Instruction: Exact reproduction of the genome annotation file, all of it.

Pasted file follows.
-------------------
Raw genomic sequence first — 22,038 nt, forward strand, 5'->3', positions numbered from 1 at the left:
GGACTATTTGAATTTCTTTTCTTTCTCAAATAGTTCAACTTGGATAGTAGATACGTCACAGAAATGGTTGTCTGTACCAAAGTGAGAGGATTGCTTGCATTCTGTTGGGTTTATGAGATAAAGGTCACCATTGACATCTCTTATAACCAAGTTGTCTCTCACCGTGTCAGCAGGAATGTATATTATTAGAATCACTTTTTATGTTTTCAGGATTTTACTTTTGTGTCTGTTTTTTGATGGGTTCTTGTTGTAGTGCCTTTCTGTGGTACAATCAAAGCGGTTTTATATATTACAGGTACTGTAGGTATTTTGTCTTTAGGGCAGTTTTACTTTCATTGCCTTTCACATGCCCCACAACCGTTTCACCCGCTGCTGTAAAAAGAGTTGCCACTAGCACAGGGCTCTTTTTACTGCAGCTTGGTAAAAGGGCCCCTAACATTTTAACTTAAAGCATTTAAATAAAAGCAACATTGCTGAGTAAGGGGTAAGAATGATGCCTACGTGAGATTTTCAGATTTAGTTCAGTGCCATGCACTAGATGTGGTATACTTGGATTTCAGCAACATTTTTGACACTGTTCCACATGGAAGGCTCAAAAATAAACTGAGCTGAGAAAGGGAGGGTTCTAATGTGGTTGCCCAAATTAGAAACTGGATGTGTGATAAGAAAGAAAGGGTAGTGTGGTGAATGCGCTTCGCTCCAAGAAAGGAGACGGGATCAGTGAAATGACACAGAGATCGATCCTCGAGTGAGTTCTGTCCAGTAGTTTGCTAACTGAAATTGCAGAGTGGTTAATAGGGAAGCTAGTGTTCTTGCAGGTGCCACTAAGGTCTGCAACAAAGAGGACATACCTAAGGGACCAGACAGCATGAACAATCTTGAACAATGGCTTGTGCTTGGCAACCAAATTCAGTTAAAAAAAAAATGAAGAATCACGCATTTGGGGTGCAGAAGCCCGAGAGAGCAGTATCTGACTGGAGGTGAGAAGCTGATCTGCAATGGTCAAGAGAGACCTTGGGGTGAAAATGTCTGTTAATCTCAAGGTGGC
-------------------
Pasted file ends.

Raw genomic sequence first — 22,038 nt, forward strand, 5'->3', positions numbered from 1 at the left:
GGACTATTTGAATTTCTTTTCTTTCTCAAATAGTTCAACTTGGATAGTAGATACGTCACAGAAATGGTTGTCTGTACCAAAGTGAGAGGATTGCTTGCATTCTGTTGGGTTTATGAGATAAAGGTCACCATTGACATCTCTTATAACCAAGTTGTCTCTCACCGTGTCAGCAGGAATGTATATTATTAGAATCACTTTTTATGTTTTCAGGATTTTACTTTTGTGTCTGTTTTTTGATGGGTTCTTGTTGTAGTGCCTTTCTGTGGTACAATCAAAGCGGTTTTATATATTACAGGTACTGTAGGTATTTTGTCTTTAGGGCAGTTTTACTTTCATTGCCTTTCACATGCCCCACAACCGTTTCACCCGCTGCTGTAAAAAGAGTTGCCACTAGCACAGGGCTCTTTTTACTGCAGCTTGGTAAAAGGGCCCCTAACATTTTAACTTAAAGCATTTAAATAAAAGCAACATTGCTGAGTAAGGGGTAAGAATGATGCCTACGTGAGATTTTCAGATTTAGTTCAGTGCCATGCACTAGATGTGGTATACTTGGATTTCAGCAACATTTTTGACACTGTTCCACATGGAAGGCTCAAAAATAAACTGAGCTGAGAAAGGGAGGGTTCTAATGTGGTTGCCCAAATTAGAAACTGGATGTGTGATAAGAAAGAAAGGGTAGTGTGGTGAATGCGCTTCGCTCCAAGAAAGGAGACGGGATCAGTGAAATGACACAGAGATCGATCCTCGAGTGAGTTCTGTCCAGTAGTTTGCTAACTGAAATTGCAGAGTGGTTAATAGGGAAGCTAGTGTTCTTGCAGGTGCCACTAAGGTCTGCAACAAAGAGGACATACCTAAGGGACCAGACAGCATGAACAATCTTGAACAATGGCTTGTGCTTGGCAACCAAATTCAGTTAAAAAAAAAATGAAGAATCACGCATTTGGGGTGCAGAAGCCCGAGAGAGCAGTATCTGACTGGAGGTGAGAAGCTGATCTGCAATGGTCAAGAGAGACCTTGGGGTGAAAATGTCTGTTAATCTCAAGGTGGC